Gil Bailie, in his recent contribution to a collection of essay’s honoring Rene Girard, throws out some great quotes by early 17th century Anglican (and later RC theologian) John Henry Newman. They all come from a set of sermons titled “Chiefly on the Theory of Religious Belief”.
This is the best:
Nothing is so easy as to be religious on paper
And here we find him intuitively citing the mechanics of mimetic rivalry:
The warfare between Error and Truth is necessarily advantageous to the former.
So fighting about something is rigged, from the beginning to at least favor error! How about a much more powerful alternative to reasoned argument?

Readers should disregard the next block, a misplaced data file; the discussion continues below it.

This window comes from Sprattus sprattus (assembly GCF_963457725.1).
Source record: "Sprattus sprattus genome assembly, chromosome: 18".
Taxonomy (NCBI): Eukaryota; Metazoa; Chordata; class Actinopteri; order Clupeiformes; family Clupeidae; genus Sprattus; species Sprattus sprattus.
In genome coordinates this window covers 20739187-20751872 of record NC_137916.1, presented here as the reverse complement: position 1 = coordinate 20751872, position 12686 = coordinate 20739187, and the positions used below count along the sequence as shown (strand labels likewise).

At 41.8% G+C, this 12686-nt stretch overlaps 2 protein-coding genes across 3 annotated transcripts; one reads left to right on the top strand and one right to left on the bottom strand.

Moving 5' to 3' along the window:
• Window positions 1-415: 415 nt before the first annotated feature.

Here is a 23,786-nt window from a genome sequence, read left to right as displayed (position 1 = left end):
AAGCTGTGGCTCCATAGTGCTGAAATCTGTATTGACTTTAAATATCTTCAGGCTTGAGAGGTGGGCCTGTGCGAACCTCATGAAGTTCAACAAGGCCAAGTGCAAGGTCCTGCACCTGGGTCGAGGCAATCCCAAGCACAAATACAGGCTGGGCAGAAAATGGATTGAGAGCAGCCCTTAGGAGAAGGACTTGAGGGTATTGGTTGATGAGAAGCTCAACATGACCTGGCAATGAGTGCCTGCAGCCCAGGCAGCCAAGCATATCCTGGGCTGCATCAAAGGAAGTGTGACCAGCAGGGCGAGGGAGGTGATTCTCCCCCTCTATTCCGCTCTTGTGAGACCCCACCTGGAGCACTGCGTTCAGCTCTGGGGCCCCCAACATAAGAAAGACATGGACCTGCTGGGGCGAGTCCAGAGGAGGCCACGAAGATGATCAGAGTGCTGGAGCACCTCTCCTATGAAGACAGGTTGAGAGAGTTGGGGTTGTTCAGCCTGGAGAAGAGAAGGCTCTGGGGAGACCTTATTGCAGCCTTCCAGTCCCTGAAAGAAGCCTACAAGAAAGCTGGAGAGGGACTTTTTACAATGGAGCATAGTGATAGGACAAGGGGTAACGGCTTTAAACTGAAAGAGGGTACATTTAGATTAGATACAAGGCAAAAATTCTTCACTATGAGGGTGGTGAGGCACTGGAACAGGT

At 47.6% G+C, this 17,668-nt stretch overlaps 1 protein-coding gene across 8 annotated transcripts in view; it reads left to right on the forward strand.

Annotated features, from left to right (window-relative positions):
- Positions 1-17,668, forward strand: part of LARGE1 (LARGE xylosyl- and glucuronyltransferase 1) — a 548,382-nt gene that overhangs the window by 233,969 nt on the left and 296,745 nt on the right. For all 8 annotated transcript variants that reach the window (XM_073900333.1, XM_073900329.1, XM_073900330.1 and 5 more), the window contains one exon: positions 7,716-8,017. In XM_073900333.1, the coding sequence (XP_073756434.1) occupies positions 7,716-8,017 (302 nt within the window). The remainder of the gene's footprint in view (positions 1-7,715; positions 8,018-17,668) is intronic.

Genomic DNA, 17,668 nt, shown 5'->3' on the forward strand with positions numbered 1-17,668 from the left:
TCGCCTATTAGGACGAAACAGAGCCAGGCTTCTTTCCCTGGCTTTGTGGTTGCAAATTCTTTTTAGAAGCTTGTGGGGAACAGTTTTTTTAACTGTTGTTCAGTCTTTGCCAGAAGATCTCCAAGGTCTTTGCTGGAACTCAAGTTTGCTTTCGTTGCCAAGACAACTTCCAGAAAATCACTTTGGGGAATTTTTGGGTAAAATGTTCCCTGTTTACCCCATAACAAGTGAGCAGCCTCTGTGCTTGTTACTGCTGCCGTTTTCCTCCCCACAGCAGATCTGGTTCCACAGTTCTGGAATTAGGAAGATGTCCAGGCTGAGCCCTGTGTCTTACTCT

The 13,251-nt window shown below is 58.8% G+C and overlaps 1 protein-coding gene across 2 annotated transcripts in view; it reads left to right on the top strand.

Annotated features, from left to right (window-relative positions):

Men persuade themselves, with little difficulty, to scoff at principles, to ridicule books, to make sport of the names of good men; but they cannot bear their presence: it is holiness embodied in personal form, which they cannot steadily confront and bear down: so that the silent conduct of a conscientious man secures for him from beholders a feeling different in kind from any which is created by the mere versatile and garrulous Reason.